They sent us demos and you have to understand it’s very hard to judge a song by it’s demo. For me at least. I don’t know how music producers do it. I guess that is their talent. I do not have that. So I trusted Joncy unless I felt really strongly about something, then I’d have it rearranged. I think there was just one song where we disagreed but Joncy wins, he is the music person and that’s that.

The music is inspired.  Of-course later on, I’d learn how much work they’ve put into writing these songs which I think is the more interesting story about Flotsam—and Mia, Kiddo and Bo have to write and talk about that.  I say inspired because I’m a relatively simple-minded person and they work for me but they also work for a person like Joncy who unlike me, is very sophisticated and choosy when it comes to music.  And then they work for everyone, the actors, even the crew on set. They just work. Every single song.

We sent the actors and actresses their songs and they all came early to the set to rehearse with Kiddo, Mia and Bo, Bo being the premiere music coach, and that was a whole movie happening behind the scenes as these songs came to life–from demo to on-set rehearsals and onto actual take, the actors and actresses owned the songs, used their character to interpret the songs and it was wonderful to watch.

One of the most important instructions I gave to our actors and actresses was to not perform the songs, this is not a concert, this is a movie that depicts what happens in Flotsam. And for me, the great thing about jamming sessions is that nobody judges you, everyone is there in the spirit of fun, generosity, community, storytelling and just being real. So this is what I wanted to see, a more real environment with all it’s imperfections and nuances. And that became fun to shoot.

Here are excerpts from the song Seagulls Fly, written by Kiddo and Mia.

Maybe you could be the swell in my symphony

Or I could be the biggest joke in your comedy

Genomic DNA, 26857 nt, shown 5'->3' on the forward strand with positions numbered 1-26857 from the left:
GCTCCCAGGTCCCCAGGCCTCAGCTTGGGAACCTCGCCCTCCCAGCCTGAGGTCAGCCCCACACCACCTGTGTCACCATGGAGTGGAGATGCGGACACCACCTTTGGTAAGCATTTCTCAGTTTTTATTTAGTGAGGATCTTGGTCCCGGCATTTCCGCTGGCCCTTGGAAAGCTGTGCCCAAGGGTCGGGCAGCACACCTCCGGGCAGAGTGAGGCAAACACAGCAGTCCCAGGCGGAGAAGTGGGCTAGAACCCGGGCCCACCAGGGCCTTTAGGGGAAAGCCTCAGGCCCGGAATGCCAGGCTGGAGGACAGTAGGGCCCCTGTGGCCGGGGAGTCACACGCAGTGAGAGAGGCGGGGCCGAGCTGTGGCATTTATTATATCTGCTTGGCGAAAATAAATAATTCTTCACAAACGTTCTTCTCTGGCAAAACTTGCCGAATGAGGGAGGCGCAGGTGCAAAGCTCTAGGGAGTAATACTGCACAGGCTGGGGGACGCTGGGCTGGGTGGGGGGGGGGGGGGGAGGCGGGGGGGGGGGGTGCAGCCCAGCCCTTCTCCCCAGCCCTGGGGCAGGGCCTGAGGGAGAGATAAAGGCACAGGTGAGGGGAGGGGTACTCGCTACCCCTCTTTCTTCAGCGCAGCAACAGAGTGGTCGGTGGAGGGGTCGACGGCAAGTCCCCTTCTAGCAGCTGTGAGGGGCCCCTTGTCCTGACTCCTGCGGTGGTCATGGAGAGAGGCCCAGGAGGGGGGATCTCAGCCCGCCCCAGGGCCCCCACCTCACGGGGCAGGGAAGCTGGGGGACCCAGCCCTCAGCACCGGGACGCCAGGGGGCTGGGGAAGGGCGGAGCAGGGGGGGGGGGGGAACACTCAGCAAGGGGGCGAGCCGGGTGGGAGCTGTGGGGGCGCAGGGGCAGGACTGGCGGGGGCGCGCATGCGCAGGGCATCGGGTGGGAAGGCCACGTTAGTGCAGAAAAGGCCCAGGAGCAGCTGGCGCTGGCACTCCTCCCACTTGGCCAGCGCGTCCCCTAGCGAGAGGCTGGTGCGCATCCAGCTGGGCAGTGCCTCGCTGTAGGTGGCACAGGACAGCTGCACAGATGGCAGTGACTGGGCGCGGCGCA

Secret signals in the club only I could see

Laughing at your lines all over again


City streets in the night with a drink in hand

Losing count of cigarettes and forgetting plans

Like a child running through a fountain 

I’d chase you through that park all over again


When the winds from the north put a chill in the air

You can look over your shoulder, and I’ll still be there

With our feet in the sand and your fingers

Tangled up in mine

All over again

Up until the last week coming into principal photography (shooting), they were still writing songs for us. I think Joncy asked for a specific sounding song and they delivered.  The music guided me in the filming as it served as the soul of the film. I always say that Flotsam is the movie and the music. We have great musical talents in the cast: Marcus Adoro, Solenn Heussaff,  Marc Abaya, Carla Humphries, and Franco Daza.  There really are two products.  Movie. Music. Way before filming, there was already an original soundtrack. There was the music.


The Flotsam Story… (Part 3 of 10)

Films can’t be infatuations. They’ve got to be relationships. 

…the difference between having a good idea for a film and a finished film that you like is the same as seeing a pretty girl at a party and being there when you’re wife delivers the 3rd baby.”   (Richard Curtis)

Finding characters for the film was easy, limiting it was the tricky part, because there are too many interesting characters and stories that happens in a surf-town. So some we ended up combining and others we had to let go of.


I have no other way to describe it other than the script was a work-in-progress. If you want to know how the film was written, you need to know the characters behind the writing.  I wrote the premise and the first act and finalized all the characters and gave Mickeygirl a month to write it and she took it to town.

For those who don’t know Mickeygirl, this is my version of her story. I had met Mickeygirl on Facebook. I was looking for a writer with a friend Chef, we wanted to do a surf and food show years back. We all spoke the same language as we were all from Negros island.  So when this thing came up and Joncy wanted it written and I wasn’t available, she was the first person I thought of. Why? Well, she was a writer, a film student and because…

A friend sold Mickeygirl a surfboard and she bought it, rode the bus and learned how to surf. No lessons, she didn’t even know what surfing was. She surfed and stayed in La Union for (I imagine) over 10 years. She had a son in La Union. His son is 10 years old now, I think.  So when she got on that bus, she stayed and relocated herself.